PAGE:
You can visit past offerings at https://us7.campaign-archive.com/home/?u=7bfda5ec6f398db1316a1543f&id=6be23fbaa7
And find a subscribe link on that same page.

Here is the “wake up” that came this past Monday –

“No one who is born of God will continue to sin, because God’s seed remains in them; they cannot go on sinning, because they have been born of God. This is how we know who the children of God are and who the children of the devil are: Anyone who does not do what is right is not God’s child, nor is anyone who does not love their brother and sister.”

– 1 Juan 3:9-10

Oscar Romero, a martyr of the church’s struggle in El Salvador, wrote, “I do not tire of telling everyone, especially young people, who long for their people’s liberation, that I admire their social and political sensitivity, but it saddens me when they waste it by going on ways that are false. Let us, too, all take notice that the great leader of our liberation is the Lord’s Anointed One, who comes to announce good news to the poor, to give freedom to the captives, to give news of the missing, to give joy to so many homes in mourning, so that society may be renewed as in the sabbatical years of Israel.

Now Go and Do …
Today, recognize the ways of love of Jesus’ kingdom that you may participate as a faithful and devout resident in the space between a broken world and the coming kingdom of God.

{ubi caritas et amor, Deus ibi est}

It happened again and again!

I really don’t want to say I’m a hoarder … can we say “pack rat”?

Recently my wife and I were beginning to clean out a small storage building we have behind our house and she asked,

“How many times have we moved these boxes?”

I did not have a quick answer and did now want to even consider how many times it was. Can we just say several? Back and forth across four states that’s now counting the several moves within those states.

Can I make it clear that many of those boxes contained books. And who would want to let go of their books?

Oh … yes, it is true some of those boxes had not been opened for several years so I hadn’t gotten much use out of them. Maybe soon?

OK; so maybe I do have some problems hanging on to things, but I’m working on it. I really am!

For instance, just this past week I read an article, “A Pain-Free Way to Cut Down on the Stuff in Your Home.” I even bookmarked it so I can come back to it later.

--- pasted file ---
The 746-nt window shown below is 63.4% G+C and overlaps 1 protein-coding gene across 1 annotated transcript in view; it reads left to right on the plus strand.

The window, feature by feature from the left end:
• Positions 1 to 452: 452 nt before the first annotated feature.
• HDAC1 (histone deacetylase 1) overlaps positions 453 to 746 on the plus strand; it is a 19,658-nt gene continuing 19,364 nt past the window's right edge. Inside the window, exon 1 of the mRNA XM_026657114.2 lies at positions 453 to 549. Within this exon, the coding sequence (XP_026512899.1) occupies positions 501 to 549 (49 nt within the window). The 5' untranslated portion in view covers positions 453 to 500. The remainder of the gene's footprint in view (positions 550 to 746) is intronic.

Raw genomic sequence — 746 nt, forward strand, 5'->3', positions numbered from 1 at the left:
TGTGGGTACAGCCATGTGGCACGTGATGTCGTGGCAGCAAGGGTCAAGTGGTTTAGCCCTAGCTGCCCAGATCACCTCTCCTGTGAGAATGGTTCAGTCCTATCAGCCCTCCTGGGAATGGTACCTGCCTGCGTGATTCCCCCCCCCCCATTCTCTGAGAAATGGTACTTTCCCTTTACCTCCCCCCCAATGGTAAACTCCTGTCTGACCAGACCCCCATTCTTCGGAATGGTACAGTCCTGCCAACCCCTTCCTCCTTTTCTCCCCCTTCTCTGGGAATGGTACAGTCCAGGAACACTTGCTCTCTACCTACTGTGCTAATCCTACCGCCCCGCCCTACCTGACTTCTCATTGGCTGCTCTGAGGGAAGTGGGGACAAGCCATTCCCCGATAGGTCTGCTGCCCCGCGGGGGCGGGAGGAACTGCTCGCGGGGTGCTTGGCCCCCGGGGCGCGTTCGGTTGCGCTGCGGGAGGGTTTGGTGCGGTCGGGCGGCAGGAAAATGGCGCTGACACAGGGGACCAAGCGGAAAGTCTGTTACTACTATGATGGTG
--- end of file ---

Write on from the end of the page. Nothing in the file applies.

What? Did you ask how many other articles I’ve bookmarked on decluttering? Well, I haven’t counted lately but maybe more than a few.

And then a couple of weeks ago I came across another free ebook on decluttering, so I added that to my ebook collection. Surely that was a good addition. Don’t you think so?

Did you ask if I have other ebooks on decluttering? OK, this time I did count and there are over 80.

Yes, 80! I can hear you know – when will i start doing something about this “problem”?

I told you my wife and I started working on our storage recently. Did we finish? No, not yet, but we will. Trust me!

In some ways my tendency to collect things and then acknowledge the problem, and then begin to do something about it and then … keep on collecting speaks to my similar approach to a Lenten fast.

I recognize the value a fast, the value of stepping away from some behavior, of devoting the time that behavior would have taken to another more worthy endeavor, and the fast lasts for while then it falls away. More to the point – I fall back to the behavior I had already acknowledged lacked some value for me.

What do I do?

I could fall into a guilt trip. I could “beat myself up” about the failure.

Or, maybe I can acknowledge I did something, but I want to do more.

I came across some words of Basil of Caesarea which drove home to me the “more” that moves us beyond a self-satisfying fast,

“Are you not a robber, you who consider your own that which has been given you solely to distribute to others? This bread which you have set aside is the bread of the hungry; this garment you have locked away is the clothing of the naked; those shoes which you let rot are the shoes of him who is barefoot; those riches you have hoarded are the riches of the poor” (from Common Prayer: A Liturgy for Ordinary Radicals by Shane Claiborne, Jonathan Wilson-Hartgrove, and Enuma Okoro, ebook location 3174)

… those books I have boxed away and left unread and unused … whose are they?

{ubi caritas et amor, Deus ibi est}

It’s on the tip of my tongue

The other day I was reading an article from one of the religion news sources and read with interest a piece about current battles going on in one of the large christian denominations in the USA. It stepped through several aspects of the issues and identified by name one of the leaders the writer of the article took great issue with.

It mentioned views held by Dr So-and-So and others and a few paragraphs later mentioned Dr So-and-So “and his cronies.” While I was somewhat surprised by hearing such folk called “cronies,” I did snicker and enjoy hearing them called such. My sympathies were not with Dr So-and-So but with the writer of the article.

After thinking it over some I came to realize the language should not have surprised me at all. Whether folk are discussing – arguing about – religious issues or political issues, we have become accustomed to name-calling, invectives, and ad-hominems thrown at the “right” and the “left” and all points in between. If you have any doubt, listen to talk radio. It seems we have come to the place where we take this as the normal and expected way we talk to and about one-another.

Later that day, I happened to come across a certain Scripture passage and read this,